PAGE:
• That means managing and controlling what details you share as your part of the semi-public to perhaps fully public conversation.

With that in mind I propose a very specific way of thinking about and analytically dissecting and considering your core innovation.

• Most innovations, and certainly most disruptively emergent ones begin with a single insight – a single core concept or realization. But translating that into even just an outlined, broadly considered new product or service means elaborating this single concept into a long and even very complex collection of interconnected ideas.
• Some of this cloud of thought and consideration is truly central to what makes your innovation unique and some is much more generally applicable and mostly there in the mix to flesh out realizable details.
• Perhaps more importantly, these various ideas and considerations – all of which could potentially be opened up to the (restricted) crowd – hold different confidentiality values according to a single, and at least conceptually simple basic criterion. If this specific idea A that goes into or strongly connects to the core innovation were to go generally-public, it might be useable to in effect reinvent the whole core innovation idea – but it would most likely take at least X months to do so.
• Any absolute values of X might be unknowable and for any particular piece of this knowledge puzzle – except for the pieces where you would realize that disclosure could mean immediate independent reinvention and immediate outside competition. But you may very well be able to organize potential information that you could share along a disclosure risk level X-axis with some of your ideas and core ideas far enough out there along that axis, so that helping your competition be that close to matching you would not be problematical.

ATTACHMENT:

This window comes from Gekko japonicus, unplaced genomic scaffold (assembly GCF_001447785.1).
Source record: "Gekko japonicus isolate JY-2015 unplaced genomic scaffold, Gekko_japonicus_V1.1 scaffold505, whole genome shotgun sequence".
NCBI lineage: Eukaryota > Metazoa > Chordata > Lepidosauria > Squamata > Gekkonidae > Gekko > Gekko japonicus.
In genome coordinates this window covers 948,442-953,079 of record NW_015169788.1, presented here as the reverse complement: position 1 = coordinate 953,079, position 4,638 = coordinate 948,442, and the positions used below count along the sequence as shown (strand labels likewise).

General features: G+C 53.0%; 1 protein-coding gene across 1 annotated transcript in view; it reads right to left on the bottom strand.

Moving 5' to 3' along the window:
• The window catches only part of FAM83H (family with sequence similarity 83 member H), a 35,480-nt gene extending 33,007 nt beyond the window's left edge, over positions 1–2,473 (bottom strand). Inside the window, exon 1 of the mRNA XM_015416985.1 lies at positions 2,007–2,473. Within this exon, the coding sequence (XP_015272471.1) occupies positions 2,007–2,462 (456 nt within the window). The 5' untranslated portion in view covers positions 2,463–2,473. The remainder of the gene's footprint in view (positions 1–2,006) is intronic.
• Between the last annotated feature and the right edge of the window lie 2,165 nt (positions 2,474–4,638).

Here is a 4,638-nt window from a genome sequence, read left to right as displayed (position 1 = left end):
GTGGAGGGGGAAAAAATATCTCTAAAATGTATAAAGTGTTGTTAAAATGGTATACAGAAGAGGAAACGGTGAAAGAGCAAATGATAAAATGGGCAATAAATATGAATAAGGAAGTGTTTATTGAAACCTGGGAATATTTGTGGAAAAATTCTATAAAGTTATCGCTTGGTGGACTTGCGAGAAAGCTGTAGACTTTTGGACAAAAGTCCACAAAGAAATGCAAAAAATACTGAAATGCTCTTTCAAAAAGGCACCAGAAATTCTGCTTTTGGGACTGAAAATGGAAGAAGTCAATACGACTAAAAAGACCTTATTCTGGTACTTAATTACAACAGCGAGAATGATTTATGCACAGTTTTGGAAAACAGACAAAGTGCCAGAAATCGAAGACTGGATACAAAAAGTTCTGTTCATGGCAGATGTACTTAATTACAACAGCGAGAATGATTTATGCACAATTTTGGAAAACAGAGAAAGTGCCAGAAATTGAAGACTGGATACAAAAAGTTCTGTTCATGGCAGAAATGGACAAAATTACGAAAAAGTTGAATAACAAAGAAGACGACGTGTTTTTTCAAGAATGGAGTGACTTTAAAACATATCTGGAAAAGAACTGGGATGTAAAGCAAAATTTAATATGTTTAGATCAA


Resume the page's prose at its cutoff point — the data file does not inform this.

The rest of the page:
• Think of what you would and would not disclose to outsiders, and even just to select outsiders, in terms of how easily that knowledge could be applied to bringing competitors up to speed with you. Then think in terms of necessary lead times to go to market and to develop first mover advantage.
• And think in terms of tradeoffs between gaining market insight that you could use for this, as opposed to leaking information – which could on the positive side mean buzz for your business and offerings, and on the negative side mean earlier competition.

And, of course, you need to be prepared to act on the knowledge and insight that you receive, and either from consultant-facilitated in-house reimagining, or from the “controlled and selectively limited” crowd.

• So any part of what you would build and develop, that you could do independently of the fine tuning insight you are seeking from the outside, you should be working on already so you can be ready to act as quickly as possible as you gather and process that outside-sourced insight.

This brings this overall discussion to a next step which I will be looking into as a next series installment – bringing crowd-sourced insight in-house, and developing from it, and with a goal of doing so as quickly and efficiently as possible so as to maximize benefits from your blue ocean marketplace capabilities.

You can find this and related postings at Business Strategy and Operations – 2 (and see also Business Strategy and Operations.) You can also find this and related postings at Startups and Early Stage Businesses.